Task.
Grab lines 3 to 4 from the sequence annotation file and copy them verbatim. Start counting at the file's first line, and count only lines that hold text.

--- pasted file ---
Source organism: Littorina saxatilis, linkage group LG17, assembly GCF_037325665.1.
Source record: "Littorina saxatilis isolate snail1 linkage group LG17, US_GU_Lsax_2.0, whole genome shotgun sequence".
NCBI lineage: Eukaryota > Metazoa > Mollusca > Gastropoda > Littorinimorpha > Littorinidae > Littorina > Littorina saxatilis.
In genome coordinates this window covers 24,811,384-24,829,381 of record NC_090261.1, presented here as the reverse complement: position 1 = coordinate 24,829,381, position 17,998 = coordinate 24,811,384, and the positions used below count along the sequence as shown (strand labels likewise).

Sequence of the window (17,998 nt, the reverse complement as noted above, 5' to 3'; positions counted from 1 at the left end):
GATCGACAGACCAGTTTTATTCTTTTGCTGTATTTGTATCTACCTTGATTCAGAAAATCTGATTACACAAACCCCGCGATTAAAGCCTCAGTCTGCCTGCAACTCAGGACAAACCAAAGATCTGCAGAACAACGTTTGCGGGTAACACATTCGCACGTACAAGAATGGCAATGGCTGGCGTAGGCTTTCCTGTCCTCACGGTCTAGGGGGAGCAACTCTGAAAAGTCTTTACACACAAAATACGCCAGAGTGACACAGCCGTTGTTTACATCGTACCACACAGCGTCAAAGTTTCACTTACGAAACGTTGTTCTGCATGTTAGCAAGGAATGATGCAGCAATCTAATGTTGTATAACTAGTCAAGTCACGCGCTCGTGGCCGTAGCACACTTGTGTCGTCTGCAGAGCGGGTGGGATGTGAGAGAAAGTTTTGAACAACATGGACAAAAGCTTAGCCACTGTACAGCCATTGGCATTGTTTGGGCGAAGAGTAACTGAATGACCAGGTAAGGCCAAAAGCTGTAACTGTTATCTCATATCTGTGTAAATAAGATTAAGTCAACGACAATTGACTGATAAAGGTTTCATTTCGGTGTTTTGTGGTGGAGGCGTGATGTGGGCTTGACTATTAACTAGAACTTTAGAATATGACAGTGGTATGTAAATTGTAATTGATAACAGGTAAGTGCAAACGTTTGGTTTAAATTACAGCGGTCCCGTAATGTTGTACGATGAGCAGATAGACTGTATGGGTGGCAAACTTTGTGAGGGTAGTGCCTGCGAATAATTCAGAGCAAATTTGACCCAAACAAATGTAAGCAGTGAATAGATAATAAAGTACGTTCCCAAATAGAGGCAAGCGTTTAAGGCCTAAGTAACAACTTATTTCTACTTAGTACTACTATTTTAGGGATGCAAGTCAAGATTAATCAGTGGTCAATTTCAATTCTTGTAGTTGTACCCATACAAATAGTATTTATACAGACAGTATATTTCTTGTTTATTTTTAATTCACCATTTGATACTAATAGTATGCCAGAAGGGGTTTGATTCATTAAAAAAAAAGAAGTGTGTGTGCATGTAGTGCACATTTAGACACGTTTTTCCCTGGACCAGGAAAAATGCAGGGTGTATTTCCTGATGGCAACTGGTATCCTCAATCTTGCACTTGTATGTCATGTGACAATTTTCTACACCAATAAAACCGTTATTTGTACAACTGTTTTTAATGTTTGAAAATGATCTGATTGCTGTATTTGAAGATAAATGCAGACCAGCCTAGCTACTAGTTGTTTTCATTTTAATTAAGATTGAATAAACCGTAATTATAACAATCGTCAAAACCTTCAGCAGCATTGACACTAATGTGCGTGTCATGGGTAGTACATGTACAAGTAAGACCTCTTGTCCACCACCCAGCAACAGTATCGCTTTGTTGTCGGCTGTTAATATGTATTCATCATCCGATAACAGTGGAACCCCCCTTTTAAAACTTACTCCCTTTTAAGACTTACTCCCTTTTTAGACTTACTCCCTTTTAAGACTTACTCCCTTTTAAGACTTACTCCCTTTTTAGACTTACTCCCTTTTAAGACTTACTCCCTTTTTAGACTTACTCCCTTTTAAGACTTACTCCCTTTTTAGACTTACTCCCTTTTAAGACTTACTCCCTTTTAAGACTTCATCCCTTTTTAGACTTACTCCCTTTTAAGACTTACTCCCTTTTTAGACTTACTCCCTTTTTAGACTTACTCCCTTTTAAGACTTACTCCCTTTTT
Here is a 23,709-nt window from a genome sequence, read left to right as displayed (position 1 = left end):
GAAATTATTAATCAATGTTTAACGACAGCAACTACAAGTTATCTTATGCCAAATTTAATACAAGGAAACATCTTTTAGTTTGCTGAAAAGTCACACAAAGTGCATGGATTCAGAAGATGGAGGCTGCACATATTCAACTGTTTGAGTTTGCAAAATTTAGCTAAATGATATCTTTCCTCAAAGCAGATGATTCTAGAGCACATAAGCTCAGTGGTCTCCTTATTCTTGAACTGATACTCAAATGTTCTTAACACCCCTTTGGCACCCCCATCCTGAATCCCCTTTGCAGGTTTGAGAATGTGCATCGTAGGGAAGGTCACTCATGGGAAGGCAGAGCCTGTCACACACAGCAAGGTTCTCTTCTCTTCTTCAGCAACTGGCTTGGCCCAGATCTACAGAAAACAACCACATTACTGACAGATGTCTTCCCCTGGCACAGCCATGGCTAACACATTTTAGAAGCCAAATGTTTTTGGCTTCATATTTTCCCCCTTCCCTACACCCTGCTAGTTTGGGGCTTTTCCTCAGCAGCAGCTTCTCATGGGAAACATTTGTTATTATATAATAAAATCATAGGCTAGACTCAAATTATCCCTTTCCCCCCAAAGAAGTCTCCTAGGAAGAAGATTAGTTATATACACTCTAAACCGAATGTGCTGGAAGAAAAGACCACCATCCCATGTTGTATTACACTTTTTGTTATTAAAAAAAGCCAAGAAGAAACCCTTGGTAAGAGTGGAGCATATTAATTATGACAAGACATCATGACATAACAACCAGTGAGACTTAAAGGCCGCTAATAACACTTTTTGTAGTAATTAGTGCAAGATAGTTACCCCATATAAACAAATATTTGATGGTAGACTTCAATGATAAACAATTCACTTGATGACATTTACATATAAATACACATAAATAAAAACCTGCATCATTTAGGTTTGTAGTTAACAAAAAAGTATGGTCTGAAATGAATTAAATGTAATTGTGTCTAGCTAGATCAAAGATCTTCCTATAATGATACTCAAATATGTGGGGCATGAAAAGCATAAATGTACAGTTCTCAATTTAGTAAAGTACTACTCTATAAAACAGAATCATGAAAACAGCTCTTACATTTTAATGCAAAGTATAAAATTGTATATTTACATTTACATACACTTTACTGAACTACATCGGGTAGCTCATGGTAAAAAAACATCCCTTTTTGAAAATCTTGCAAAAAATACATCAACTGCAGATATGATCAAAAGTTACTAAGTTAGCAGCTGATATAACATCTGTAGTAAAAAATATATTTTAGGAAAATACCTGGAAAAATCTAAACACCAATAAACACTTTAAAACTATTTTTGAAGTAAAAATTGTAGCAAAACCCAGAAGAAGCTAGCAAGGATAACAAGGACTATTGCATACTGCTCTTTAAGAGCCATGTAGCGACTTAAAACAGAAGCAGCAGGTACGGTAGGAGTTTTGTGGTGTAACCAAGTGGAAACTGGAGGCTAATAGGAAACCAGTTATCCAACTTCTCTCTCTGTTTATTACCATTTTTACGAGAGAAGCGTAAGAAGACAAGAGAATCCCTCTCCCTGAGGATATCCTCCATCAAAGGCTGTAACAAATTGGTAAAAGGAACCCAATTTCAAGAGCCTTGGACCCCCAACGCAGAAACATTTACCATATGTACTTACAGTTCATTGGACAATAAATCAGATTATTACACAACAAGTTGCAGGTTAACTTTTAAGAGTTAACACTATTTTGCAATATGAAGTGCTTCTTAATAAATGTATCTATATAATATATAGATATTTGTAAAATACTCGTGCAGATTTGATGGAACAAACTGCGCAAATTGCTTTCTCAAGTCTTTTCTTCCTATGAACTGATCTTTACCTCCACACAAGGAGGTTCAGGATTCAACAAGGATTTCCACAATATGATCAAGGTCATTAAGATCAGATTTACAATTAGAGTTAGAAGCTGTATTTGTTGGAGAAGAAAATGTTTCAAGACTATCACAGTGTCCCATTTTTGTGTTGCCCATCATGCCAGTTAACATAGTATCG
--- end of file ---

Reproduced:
NCBI lineage: Eukaryota > Metazoa > Mollusca > Gastropoda > Littorinimorpha > Littorinidae > Littorina > Littorina saxatilis.
In genome coordinates this window covers 24,811,384-24,829,381 of record NC_090261.1, presented here as the reverse complement: position 1 = coordinate 24,829,381, position 17,998 = coordinate 24,811,384, and the positions used below count along the sequence as shown (strand labels likewise).